Washington Determined to change the way the world views the United States, Barack Obama is onto his next foreign mission: rebuilding relations with Russia, proving to global leaders that America is serious about climate change, and outlining his vision for Africa, his father’s birthplace.
And when in Rome? Obama will go to the Vatican to see Pope Benedict XVI for their first meeting.
Obama’s weeklong trip — he leaves tonight for Moscow — typifies the pace of his first-year agenda.
Capitalizing on his popularity and his party’s hold on power in Washington, Obama is moving quickly and broadly on foreign policy. That means overturning George W. Bush’s policies or mending relations that Obama contends went adrift under his Republican predecessor.
Familiar foes may shadow Obama and his plans.
Iran and North Korea are defiantly pursuing nuclear weapons programs despite international penalties. Iran has taken a hard and deadly line against postelection protesters, while North Korea fired seven ballistic missiles off its eastern coast on America’s Independence Day. The North also has raised the prospect of a long-range missile launch, possibly toward Hawaii. The U.S. has positioned more missile defenses around the state.
Obama’s trip is anchored around a yearly meeting of leaders from the world’s industrial powers, set for Italy. The Group of Eight countries — the U.S., Japan, Germany, France, Britain, Italy, Canada and Russia — will try to make progress on climate change.
Before the Italy meeting, Obama will conduct a nuclear-arms-focused summit in the Russian capital. The final leg brings him to Africa, home to Obama’s late Kenyan-born father.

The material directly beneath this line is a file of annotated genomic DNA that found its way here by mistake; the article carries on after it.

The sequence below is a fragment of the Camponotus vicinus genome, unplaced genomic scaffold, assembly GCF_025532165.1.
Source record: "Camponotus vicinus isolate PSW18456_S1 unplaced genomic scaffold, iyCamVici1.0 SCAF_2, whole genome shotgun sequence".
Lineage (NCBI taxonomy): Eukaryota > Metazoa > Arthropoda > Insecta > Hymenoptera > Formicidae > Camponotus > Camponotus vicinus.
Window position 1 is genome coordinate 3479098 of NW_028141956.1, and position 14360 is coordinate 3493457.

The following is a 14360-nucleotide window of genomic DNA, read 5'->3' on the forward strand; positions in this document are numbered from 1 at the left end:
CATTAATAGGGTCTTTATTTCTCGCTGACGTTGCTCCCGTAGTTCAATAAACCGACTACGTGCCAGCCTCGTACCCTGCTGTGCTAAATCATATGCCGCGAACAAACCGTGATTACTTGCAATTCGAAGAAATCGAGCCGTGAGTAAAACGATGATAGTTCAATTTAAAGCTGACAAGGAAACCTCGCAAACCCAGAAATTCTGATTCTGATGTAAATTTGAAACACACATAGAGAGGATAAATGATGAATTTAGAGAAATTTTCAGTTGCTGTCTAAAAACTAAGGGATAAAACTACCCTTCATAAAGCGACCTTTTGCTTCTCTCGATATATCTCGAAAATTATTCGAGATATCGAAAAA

Obama set a tone for the Moscow meeting by saying in an Associated Press interview Thursday that he was off to a good start with Russian President Dmitry Medvedev. But, Obama added, Vladimir Putin — Medvedev’s predecessor and the current prime minister — “still has a lot of sway in Russia.” Putin responded Friday by poking fun at Obama’s imagery and saying the new U.S. president is wrong about him.
Obama expects to emerge from Moscow with a framework for how the U.S. and Russia will go about reducing their stockpile of nuclear warheads. He and Medvedev stated their intentions toward that goal in April during a London meeting that had both leaders talking of a fresh start. Both sides hope to have a final deal before the current treaty expires in December. And still unclear is whether Russia will insist on linking its weapons reduction to an issue it says is related — U.S. plans to build a missile defense system in Europe.
Obama plans to give a major address on U.S.-Russia relations and meet with a range of civic leaders, hoping to turn around Russian attitudes of the U.S.
Rest of the journey
In Italy, the G-8 site was moved from a deluxe seaside resort in Sardinia to a military school in L’Aquila, where an earthquake in April killed 300 and displaced tens of thousands. Obama is expected to get a look at some of the damage.
A powerful aftershock hit the town Friday, just days ahead of the leaders’ arrival.
The international summit will address the recession but is expected to produce more of a recovery progress report than new policy. Iran, climate change, food security in Africa, Middle East peace and trade also are on the agenda.
Obama will meet the pope on Friday. The president caps the trip in Ghana, a West African country that has emerged as a standout example of democracy in a region beset by coups. He will speak to parliament, emphasizing the promise of democratic governance.